Ecoculture Village seeks to reverse the wastification of the Ecoculture Village; Project: Culberson site with wildlife habitat in mind, to the effect that (1) a desert scrubland is reestablished in some areas; and (2) a small-scale (actually an edge-habitat or a viable balance between the two previous habitats) desert grassland interspersed with woody and succulent species, is reestablished in other areas. The main problem with reestablishing the original grassland bioregion at the Ecoculture Village; Project: Culberson site other than the site size limitations which restrict prescribed burning; is limited or lack of knowledge/availability of original native grass species. These can be researched and speculations can be made, but it might also be that some or all of the original species in any given area are extinct.

In addition to keeping scrub growth in check physically, the success of the latter habitat will rely on introducing into the site, deep-rooted perennial, as well as annual grasses indigenous to the greater bioregion. Some of these grasses might be able to benefit from some sparse shrub cover, which should prove to be enhancing to the habitat with its edge effect. Perhaps we will find that certain species of grasses and certain species of shrub or tree function as companion plants, a potentially or actually evolved relationship previously kept from observation by wastification.

Thusly, a main feature of Ecoculture Village; Project: Culberson will be wildlife habitat buffer zones. These zones will be implemented and managed in order to reestablish, conserve, and improve wildlife habitat to the effect of maximum biodiversity, and Ecoculture Village will continue to consult and perhaps work with the Texas Parks and Wildlife Department (TPWD) Private Lands and Habitat Program to this end. I am planning to coordinate Ecoculture Village’s wildlife conservation efforts with the assistance of the TPWD Landowner Incentive Program and the following 2008 Farm Bill Programs and any other relevant programs to the fullest extent possible: Conservation Stewardship Program and the Wildlife Habitat Incentive Program.

The following is a partial list of species of concern, which have a potential or known presence in the habitat indigenous, prior to its wastification, to the Ecoculture Village; Project: Culberson site, and which Ecoculture Village seeks to be able to provide for with, and if possible to introduce into, wildlife habitat buffer zones:

  • Agave glomeruliflora (Chisos Agave); rare

  • This species grows in gravelly or rocky soils in oak-juniper woodlands and mesquite-creosote bush-invaded grasslands at elevations of about 600-1800 m (1950-5900 ft); flowering mid-spring to early fall.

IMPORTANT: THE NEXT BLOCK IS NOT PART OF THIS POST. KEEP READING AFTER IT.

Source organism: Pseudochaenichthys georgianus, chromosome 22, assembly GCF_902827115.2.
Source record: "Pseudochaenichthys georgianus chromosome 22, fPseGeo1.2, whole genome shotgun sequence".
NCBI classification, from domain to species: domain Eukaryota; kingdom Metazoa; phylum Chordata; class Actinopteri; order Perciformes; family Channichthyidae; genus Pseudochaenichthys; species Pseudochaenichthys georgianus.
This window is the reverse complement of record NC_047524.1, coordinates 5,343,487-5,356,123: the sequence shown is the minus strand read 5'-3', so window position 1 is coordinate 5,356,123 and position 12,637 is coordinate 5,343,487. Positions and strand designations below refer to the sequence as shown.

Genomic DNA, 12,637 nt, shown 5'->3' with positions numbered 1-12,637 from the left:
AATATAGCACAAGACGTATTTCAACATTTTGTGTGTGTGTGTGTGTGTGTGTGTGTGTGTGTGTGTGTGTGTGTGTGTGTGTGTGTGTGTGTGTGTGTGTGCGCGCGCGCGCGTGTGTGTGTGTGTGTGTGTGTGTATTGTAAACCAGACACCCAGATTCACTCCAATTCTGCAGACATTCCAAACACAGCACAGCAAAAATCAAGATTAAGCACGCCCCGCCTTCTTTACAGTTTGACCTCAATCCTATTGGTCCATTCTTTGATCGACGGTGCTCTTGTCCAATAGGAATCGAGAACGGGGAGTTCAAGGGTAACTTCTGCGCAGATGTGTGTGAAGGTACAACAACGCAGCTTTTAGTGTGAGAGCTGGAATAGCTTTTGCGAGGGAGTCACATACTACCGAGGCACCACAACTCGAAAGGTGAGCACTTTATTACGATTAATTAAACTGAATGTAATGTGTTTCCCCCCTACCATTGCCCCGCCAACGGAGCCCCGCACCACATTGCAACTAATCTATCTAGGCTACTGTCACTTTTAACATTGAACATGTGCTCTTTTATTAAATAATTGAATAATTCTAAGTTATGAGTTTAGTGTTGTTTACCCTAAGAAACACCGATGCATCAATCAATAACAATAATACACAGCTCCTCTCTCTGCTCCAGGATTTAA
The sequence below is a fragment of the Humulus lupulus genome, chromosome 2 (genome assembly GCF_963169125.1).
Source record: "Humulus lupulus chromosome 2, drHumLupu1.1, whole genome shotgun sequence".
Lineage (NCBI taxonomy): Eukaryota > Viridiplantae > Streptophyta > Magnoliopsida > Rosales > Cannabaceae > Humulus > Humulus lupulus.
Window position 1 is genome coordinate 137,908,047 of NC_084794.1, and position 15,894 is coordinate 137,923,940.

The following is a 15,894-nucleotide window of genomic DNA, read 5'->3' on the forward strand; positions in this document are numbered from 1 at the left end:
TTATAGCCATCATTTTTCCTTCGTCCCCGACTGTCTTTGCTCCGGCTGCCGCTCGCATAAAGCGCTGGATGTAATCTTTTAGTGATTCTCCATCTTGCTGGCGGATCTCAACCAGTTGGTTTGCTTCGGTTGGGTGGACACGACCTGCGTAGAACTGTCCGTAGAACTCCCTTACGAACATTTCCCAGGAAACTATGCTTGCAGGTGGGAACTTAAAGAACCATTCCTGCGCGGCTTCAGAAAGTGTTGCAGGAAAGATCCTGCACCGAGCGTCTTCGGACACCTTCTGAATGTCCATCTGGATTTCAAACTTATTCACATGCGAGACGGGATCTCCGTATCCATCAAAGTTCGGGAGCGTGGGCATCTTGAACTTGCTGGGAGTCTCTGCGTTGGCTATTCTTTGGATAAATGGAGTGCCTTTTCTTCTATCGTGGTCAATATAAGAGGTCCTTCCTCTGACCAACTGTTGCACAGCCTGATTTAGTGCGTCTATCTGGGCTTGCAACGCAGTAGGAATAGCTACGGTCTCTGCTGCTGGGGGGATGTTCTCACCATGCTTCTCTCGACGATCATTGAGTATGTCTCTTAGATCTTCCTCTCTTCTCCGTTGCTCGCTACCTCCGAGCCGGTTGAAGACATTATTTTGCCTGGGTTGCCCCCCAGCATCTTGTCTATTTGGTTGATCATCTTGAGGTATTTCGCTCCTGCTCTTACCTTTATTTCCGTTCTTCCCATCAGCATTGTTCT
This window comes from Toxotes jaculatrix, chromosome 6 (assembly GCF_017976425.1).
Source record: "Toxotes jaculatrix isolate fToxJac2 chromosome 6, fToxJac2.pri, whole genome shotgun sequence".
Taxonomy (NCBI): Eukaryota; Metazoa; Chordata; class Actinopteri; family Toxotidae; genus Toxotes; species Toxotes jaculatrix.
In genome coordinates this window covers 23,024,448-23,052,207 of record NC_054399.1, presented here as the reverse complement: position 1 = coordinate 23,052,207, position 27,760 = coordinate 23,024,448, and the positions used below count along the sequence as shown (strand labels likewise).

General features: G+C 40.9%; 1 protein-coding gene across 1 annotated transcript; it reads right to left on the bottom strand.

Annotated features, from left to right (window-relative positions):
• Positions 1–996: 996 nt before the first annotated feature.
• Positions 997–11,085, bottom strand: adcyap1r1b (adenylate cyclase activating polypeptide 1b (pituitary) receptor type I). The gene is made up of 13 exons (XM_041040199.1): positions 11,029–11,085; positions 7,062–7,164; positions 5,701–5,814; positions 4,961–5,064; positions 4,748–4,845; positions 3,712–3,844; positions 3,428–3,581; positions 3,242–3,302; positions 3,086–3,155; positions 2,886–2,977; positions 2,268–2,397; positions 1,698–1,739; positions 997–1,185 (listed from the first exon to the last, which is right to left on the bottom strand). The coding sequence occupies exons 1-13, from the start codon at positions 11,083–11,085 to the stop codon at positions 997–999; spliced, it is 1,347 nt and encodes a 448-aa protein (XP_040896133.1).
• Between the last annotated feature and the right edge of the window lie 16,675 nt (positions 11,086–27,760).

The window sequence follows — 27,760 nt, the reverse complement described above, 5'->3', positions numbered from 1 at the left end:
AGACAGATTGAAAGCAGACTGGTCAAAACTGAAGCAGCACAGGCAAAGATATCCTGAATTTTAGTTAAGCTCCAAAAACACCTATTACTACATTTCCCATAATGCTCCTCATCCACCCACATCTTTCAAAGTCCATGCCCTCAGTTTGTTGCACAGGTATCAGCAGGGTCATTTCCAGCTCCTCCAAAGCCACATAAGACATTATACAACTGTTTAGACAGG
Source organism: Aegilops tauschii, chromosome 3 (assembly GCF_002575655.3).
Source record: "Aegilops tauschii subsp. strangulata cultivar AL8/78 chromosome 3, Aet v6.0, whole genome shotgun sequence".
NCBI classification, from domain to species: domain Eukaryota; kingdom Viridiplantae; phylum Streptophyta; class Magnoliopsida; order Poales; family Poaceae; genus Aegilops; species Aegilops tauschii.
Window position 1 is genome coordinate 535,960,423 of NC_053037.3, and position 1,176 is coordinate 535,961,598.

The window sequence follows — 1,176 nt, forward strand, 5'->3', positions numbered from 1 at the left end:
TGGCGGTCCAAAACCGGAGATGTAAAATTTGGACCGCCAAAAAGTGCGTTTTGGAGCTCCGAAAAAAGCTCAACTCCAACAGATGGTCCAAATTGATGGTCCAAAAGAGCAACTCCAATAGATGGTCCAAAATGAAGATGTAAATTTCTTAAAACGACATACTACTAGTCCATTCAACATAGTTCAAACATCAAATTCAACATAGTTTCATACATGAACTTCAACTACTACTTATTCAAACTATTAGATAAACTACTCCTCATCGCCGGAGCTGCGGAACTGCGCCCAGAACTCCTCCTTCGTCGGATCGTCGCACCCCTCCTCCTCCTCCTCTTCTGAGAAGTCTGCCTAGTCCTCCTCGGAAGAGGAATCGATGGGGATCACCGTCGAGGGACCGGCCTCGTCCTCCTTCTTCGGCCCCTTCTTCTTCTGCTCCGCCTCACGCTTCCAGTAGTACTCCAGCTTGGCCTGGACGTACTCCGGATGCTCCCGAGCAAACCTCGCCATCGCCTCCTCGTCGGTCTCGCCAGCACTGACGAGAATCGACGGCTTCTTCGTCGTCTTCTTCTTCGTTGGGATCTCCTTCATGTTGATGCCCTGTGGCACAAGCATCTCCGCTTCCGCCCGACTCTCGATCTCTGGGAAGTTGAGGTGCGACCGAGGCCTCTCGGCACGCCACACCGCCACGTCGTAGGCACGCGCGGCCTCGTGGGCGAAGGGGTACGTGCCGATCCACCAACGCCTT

• Lycium texanum (Texas Wolf-berry); rare

  • This species grows in semi-desert grasslands and thorn shrublands on sandy, gravelly, and/or loamy soils, on very gently sloping terrain as well as in rocky areas in canyons, often over limestone at moderate elevations; flowering March-October.

  • Nolina arenicola (Sand Sacahuista); rare

  • This species grows on windblown quaternary sand in dune areas east of Van Horn; also in shrublands on steep Permian limestone slopes in the Guadalupe Mountains; flowering March-August.

  • Phrynosoma cornutum (Texas Horned Lizard); threatened (state status)

  • This species is the largest horned lizard in Texas. It lives in open, arid and semi-arid regions with sparse vegetation, including grass, cactus, scattered brush or scrubby trees; soil may vary in texture from sandy to rocky; burrows into soil, enters rodent burrows, or hides under rock when inactive; breeds March-September. Much of its decline is the result of wastification, in the form of plowing. The lizards hibernate and lay their eggs underground during the winter and summer, and tilling the earth disturbs that process. Chemicals such as pesticides and defoliants are also directly and indirectly suspect. Other factors include pet collection, road kill, and urbanization. In recent years, their decline is perhaps also due to the spreading of the introduced Solenopsis invicta (Red Fire Ant), which has arguably contributed to the decline of many animal species over the last two decades. The logic is that the fire ants feed on Pogonomyrmex barbatus (Harvester Ants [which feed mainly on seeds but also on dead insects]), which, along with grasshoppers and beetles, are a main food source for the lizards. Fire ants might also feed directly on the lizards and their eggs.

  • Sphingicampa raspa (A Royal Moth); rare

  • The preferred host food plant for Sphingicampa raspa (A Royal Moth) caterpillar is Acacia angustissima (Prairie Acacia). A good density of these will be planted in the wildlife conservation buffer zone(s) to provide food, shelter, and reproductive cover for Sphingicampa raspa and other species. Acacia angustissima is a pioneering leguminous nitrogen-fixing tree species with protein-rich seeds edible to both wildlife and humans.